Markets by Trading view

Could India’s Inclusion In JPMorgan’s Debt Index Boost The Indian Rupee And Indian Markets?


JPMorgan has confirmed that India is on track to secure inclusion in the bank’s emerging market debt index, in a move that analysts say could boost foreign investment inflows into the South Asian country.

The JPMorgan indices are a popular benchmark for money managers that trade and deal in emerging market debt. The indices are used to measure the performance of specific bonds issued by governments that have met JPMorgan’s structural requirements and liquidity standards.

As the index is widely used as an industry benchmark, countries which are not included on the index tend to have relatively less demand for their bonds than would otherwise be the case. Money managers tracking JPMorgan’s index will inevitably not invest in a bond that is not listed on that index.

India has been excluded from the JPMorgan emerging market debt index up until now. This has largely been because of bureaucratic reasons: Indian regulators demand that those investing in Indian assets go through elaborate documentation procedures. 

However, it seems that these issues are on the verge of being resolved and that India will soon be included in the index.

Indeed, JPMorgan’s global head of index research Gloria Kim recently spoke about the prospect of India joining the index. She said that “based on the annual Index Governance Consultation process, market feedback so far has been largely positive, with the majority of our index clients already to set up to trade in the IGB market.”

“As always, there are still teething issues when entering a new market, however we have found these to be related mostly to the operational readiness and flexibility of counterparties and custodians rather than barriers to entry,” she said.

This could have several significant ramifications for Indian markets and the Indian economy. JPMorgan itself has estimated that foreign inflows into India will be between $20-25 billion following its inclusion into the index.

Anubhav Sahu, equity research analyst at Moneycontrol Research in Mumbai, told Disruption Banking that the benefits of these inflows are likely to be profound in several different ways. For one, more cash on Indian bond markets could drive down yields and therefore allow the Indian government to borrow money at a cheaper rate, helping spur investment and economic growth.

“The planned inclusion of India’s local bonds in the JP Morgan’s Government Bond index by June 2024 should lower the cost of borrowings for the economy over the period,” Sahu said. “Inclusion helps in better liquidity for these bonds and therefore positively impacts the country’s macro-economic growth. This in turn helps in lowering risk premium leading to lower yields.”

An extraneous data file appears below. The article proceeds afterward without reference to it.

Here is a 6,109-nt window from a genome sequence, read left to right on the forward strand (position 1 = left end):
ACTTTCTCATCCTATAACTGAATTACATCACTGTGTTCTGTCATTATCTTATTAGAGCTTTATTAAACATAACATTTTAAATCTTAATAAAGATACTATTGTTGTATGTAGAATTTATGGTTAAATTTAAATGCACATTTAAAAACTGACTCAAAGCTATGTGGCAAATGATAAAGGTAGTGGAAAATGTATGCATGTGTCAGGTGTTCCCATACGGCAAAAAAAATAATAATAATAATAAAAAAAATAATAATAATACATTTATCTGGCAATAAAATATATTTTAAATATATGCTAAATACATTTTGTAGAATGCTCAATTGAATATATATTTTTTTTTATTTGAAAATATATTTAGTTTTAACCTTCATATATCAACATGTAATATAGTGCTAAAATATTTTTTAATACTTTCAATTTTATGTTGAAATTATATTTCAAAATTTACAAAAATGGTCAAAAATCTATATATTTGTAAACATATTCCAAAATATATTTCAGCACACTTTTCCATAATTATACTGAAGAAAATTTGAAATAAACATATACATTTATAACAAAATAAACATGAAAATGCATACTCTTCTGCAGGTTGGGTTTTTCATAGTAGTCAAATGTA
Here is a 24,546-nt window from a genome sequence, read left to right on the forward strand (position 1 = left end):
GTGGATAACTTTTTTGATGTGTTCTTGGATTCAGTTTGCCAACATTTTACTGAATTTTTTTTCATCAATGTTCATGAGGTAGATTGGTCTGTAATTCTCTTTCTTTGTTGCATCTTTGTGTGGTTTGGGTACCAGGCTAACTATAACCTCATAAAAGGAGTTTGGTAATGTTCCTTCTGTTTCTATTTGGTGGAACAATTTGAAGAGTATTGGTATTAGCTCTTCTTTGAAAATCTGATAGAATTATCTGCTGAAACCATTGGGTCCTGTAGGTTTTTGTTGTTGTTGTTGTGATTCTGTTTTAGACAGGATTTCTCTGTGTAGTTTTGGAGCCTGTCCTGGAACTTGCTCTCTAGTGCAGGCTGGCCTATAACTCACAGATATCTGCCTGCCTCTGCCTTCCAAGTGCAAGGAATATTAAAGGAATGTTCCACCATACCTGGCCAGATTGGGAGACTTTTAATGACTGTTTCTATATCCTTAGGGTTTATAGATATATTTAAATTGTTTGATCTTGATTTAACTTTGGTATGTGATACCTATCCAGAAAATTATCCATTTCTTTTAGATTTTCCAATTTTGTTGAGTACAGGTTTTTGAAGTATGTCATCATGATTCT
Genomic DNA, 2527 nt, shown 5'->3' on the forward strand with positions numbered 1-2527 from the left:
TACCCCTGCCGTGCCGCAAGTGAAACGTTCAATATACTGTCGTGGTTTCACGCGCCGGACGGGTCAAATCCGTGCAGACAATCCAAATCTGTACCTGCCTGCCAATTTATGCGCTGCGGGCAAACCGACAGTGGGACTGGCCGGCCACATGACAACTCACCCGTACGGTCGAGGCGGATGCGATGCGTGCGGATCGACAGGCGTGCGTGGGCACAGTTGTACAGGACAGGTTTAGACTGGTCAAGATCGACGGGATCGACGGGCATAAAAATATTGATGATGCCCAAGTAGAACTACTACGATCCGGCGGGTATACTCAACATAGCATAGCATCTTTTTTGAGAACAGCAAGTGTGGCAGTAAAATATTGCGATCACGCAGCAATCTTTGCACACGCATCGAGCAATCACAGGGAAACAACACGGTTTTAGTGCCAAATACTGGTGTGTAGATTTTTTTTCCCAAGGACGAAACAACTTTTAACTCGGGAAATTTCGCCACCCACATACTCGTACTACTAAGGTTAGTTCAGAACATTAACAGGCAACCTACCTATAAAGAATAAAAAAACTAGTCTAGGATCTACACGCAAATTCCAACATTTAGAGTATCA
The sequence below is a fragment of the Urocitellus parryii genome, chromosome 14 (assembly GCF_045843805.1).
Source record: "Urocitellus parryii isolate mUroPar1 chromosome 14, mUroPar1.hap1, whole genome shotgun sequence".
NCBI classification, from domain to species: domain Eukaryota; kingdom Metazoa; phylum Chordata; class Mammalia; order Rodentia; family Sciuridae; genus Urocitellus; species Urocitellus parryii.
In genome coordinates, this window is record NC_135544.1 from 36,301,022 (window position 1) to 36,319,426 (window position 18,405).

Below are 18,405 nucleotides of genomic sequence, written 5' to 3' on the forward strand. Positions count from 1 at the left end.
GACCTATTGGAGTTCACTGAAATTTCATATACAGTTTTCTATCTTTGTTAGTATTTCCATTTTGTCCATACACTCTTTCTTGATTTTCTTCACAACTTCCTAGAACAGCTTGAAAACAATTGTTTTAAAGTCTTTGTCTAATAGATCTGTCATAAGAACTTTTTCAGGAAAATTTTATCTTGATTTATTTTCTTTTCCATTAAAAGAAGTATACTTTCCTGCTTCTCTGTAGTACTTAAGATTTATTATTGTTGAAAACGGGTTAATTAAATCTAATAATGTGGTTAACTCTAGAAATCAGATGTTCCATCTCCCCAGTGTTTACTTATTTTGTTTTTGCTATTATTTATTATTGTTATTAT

He also added that these inflows could drive up demand for the rupee, as investors will need to sell their currencies and purchase the Indian rupee in order to purchase rupee-denominated bonds. “The expectation has been for inflows of $30 to $40 billion over the course of the inclusion of Indian bonds in such indices. Significant forex inflows will support the local currency,” Sahu noted.

Harsh Agarwal, a hedge fund manager based in Mumbai, strikes a similar optimistic tone. He told Disruption Banking that “this bodes very well as far as foreign investment flows are concerned.”

“It will lead to both active flows, that are more front-loaded and in part tactical, and passive flows according to India’s weight in the index. Total flows may be $25-30bn in a year’s time,” he added.

“Indian government bonds are very attractive for global investors as they are among the least volatile bonds, coupled with a very stable currency thanks to a consistently improving trade balance outlook for the country. The one catch might be withholding tax on government coupons and claiming credit for the same might be a bit hassle. As an asset manager, I am designing vehicles and strategies to make it easier and more attractive for foreign investors to tap this opportunity.”

The upcoming inclusion of India in JPMorgan’s emerging market debt index potentially reflects some broader facts about the state of the Indian economy. India has now risen to become the world’s fifth largest economy, with India’s National Stock Exchange (NSE) now the world’s largest derivatives exchange by number of contracts traded.

Earlier this year, the Indian stock market briefly overtook Hong Kong’s as the fourth biggest equity market in the world. More and more international hedge funds and financial institutions are seeking greater exposure to Indian markets, particularly those rotating assets out of China but wanting to retain them in the wider Asian market.

Given this, it is unsurprising that JPMorgan is seeing great demand for Indian bonds and is now taking the step of including these bonds on a crucial index. The economic benefits that could be unlocked for India are likely to be significant in the months and years ahead.

Author: Harry Clynch

#India #EmergingMarkets #Debt #MoneyManagers #Asia #InvestmentBanking

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